1 IN THE SUPREME COURT OF INDIA CIVIL ORIGINAL JURISDICTION WRIT PETITION (CIVIL) NO 494 OF 2012 JUSTICE K S PUTTASWAMY (RETD.), AND ANR. ..Petitioners VERSUS UNION OF INDIA AND ORS. ..Respondents WITH T.C. (CIVIL) NO 151 OF 2013 T.C. (CIVIL) NO 152 OF 2013 W.P.(CIVIL) NO 833 OF 2013 W.P.(CIVIL) NO 829 OF 2013… Read More Aadhar Card – Right to Privacy
1 NON-REPORTABLE IN THE SUPREME COURT OF INDIA CIVIL ORIGINAL JURISDICTION CIVIL APPEAL No.10269 OF 2017 (Arising out of SLP (Civil) No.15862 of 2010) M/s. National Building Construction ….. Appellant Versus State of Maharashtra & Ors. ….. Respondents J U D G M E N T A.M. KHANWILKAR, J. 1. The present appeal arises out… Read More contract works= correcting the typographical error in the CSR rates was not an act of modification of those rates as such. =That act cannot be construed as retrospective change introduced in the CSR by the respondents. The High Court has justly rejected this plea by giving an illustration that if the CSR rates were to be misprinted as Re.1 or Rs. 2 per cubic metre for the financial year 1981-82, the appellant would not have agreed to be bound by such rate. ; when the terms of contract are clear, no other facts are permitted to sway away the terms of contract =Trial Court was swayed away by the fact that the appellant was required to transport water from some distance via Kaccha Road for which the appellant was entitled to such claim. The High Court in paragraph 21 of the impugned judgment, however, considered the said claim of the appellant with reference to the contract document. In that, Clause “d” of tender Item No.8, pertaining to watering and mechanized compaction of earth work, clearly stated that the rates for earthwork raising are inclusive of watering and compaction at optimum moisture content. Further, in Clause “d” of Item No.8, it has been made amply clear that no extra payment for these items would be given.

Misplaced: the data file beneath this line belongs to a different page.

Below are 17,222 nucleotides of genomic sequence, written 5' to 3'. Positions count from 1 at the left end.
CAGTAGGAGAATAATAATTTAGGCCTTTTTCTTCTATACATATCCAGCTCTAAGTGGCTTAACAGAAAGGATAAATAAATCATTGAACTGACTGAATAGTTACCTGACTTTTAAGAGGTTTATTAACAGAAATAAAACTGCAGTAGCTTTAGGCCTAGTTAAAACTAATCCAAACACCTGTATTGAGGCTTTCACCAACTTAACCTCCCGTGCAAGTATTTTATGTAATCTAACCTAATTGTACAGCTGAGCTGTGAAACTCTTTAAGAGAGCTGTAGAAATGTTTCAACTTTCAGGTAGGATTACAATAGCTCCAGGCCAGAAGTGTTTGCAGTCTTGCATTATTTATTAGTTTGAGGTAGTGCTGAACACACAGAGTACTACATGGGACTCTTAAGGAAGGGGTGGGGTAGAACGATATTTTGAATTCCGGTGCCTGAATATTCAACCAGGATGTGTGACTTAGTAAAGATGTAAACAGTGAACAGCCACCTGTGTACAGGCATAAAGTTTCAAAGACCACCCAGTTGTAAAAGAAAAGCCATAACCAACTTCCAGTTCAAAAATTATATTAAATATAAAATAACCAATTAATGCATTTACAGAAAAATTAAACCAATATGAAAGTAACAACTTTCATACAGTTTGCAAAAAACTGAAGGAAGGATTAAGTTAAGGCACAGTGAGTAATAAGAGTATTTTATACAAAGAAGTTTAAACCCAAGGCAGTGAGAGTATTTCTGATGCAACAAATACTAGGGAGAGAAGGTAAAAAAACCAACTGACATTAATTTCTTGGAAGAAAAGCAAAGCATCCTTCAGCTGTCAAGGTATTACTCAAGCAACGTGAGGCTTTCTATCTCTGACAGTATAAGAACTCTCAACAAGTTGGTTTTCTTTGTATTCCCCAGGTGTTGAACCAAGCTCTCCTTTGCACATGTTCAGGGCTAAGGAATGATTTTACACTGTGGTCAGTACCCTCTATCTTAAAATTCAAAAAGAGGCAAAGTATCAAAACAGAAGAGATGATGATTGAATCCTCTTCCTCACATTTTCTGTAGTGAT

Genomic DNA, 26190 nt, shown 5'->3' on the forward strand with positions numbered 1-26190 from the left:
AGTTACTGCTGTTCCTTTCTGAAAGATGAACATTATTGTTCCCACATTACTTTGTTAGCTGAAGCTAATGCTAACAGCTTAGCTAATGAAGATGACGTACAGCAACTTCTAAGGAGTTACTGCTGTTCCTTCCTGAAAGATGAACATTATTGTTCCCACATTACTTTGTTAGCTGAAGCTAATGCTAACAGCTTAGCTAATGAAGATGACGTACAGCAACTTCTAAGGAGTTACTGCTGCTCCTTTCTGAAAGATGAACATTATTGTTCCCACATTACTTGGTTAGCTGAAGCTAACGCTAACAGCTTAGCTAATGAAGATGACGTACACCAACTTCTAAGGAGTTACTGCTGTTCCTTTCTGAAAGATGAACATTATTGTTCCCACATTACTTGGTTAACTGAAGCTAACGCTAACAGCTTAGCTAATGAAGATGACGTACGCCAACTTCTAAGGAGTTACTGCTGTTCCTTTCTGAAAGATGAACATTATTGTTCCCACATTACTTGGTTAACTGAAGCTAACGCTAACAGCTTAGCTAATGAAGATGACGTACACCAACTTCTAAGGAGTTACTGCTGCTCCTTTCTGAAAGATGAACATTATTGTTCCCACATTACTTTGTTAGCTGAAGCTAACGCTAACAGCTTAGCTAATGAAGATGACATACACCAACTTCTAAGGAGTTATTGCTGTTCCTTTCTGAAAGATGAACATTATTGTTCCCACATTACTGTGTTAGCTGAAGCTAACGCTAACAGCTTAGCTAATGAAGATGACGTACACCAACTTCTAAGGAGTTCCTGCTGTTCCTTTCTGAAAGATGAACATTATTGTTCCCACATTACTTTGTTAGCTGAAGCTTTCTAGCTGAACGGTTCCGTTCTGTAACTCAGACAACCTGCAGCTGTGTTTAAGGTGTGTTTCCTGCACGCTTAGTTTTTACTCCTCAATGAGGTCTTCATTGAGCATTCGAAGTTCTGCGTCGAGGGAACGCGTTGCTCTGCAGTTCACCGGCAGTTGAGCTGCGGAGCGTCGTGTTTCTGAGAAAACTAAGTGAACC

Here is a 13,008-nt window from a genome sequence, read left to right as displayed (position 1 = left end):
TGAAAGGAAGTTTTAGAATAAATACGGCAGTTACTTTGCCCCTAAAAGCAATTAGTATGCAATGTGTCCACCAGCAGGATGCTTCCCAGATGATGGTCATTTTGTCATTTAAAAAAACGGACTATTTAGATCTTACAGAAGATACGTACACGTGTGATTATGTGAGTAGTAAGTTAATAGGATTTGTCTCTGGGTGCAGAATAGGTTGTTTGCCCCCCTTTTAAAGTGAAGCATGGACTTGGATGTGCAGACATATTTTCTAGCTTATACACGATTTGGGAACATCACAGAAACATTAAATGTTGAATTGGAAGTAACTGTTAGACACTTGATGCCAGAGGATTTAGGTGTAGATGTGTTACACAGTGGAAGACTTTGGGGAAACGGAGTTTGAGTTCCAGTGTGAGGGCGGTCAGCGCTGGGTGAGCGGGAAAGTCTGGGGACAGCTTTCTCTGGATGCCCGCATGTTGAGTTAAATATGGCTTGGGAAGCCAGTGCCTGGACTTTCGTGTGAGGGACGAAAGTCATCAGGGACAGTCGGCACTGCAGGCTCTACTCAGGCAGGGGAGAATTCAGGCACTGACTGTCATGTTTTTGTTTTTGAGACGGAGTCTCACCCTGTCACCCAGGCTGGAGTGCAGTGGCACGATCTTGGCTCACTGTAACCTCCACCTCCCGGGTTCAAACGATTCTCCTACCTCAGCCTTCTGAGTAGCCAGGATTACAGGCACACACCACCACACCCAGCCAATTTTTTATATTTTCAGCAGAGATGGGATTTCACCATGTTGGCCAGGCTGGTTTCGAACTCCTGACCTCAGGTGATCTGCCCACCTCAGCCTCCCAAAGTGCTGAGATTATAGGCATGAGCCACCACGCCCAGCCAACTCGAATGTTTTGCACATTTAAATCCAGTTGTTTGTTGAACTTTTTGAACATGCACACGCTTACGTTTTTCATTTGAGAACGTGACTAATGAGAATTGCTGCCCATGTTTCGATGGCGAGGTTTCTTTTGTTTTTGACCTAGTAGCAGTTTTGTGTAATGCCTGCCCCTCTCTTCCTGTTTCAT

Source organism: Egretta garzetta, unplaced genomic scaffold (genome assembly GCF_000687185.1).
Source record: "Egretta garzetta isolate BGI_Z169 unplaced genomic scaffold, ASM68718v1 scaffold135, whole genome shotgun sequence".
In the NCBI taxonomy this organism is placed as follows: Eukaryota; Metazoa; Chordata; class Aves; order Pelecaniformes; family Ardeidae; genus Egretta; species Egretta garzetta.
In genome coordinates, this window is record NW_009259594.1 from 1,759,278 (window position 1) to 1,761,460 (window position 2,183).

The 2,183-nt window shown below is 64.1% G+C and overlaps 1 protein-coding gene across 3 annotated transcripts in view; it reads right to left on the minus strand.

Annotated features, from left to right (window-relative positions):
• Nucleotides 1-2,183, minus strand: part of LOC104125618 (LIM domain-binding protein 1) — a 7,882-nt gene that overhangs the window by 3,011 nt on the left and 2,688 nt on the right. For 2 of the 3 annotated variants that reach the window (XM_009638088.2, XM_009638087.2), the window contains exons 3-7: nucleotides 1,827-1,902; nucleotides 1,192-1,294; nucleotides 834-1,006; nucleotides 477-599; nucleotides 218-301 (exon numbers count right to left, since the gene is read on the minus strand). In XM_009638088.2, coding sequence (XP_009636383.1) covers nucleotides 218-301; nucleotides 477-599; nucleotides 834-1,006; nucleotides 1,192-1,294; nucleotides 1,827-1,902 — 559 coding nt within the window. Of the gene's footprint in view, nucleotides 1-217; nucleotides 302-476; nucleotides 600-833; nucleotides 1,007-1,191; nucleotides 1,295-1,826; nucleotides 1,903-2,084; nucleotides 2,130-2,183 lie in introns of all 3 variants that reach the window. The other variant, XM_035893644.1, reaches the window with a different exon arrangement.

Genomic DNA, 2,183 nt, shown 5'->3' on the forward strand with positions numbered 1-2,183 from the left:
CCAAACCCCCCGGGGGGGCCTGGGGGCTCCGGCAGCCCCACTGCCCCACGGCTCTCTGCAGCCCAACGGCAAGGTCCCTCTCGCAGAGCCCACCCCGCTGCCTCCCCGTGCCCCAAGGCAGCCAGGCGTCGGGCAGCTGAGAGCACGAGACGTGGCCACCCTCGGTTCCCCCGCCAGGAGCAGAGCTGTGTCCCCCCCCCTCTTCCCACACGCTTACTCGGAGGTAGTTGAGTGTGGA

Reportable IN THE SUPREME COURT OF INDIA Original Civil Jurisdiction Writ Petition (C) No. 118 of 2016 Shayara Bano … Petitioner versus Union of India and others … Respondents with Suo Motu Writ (C) No. 2 of 2015 In Re: Muslim Women’s Quest For Equality versus Jamiat Ulma-I-Hind Writ Petition(C) No. 288 of 2016 Aafreen… Read More Triple Talaq – – A Land Mark Judgment of Full Bench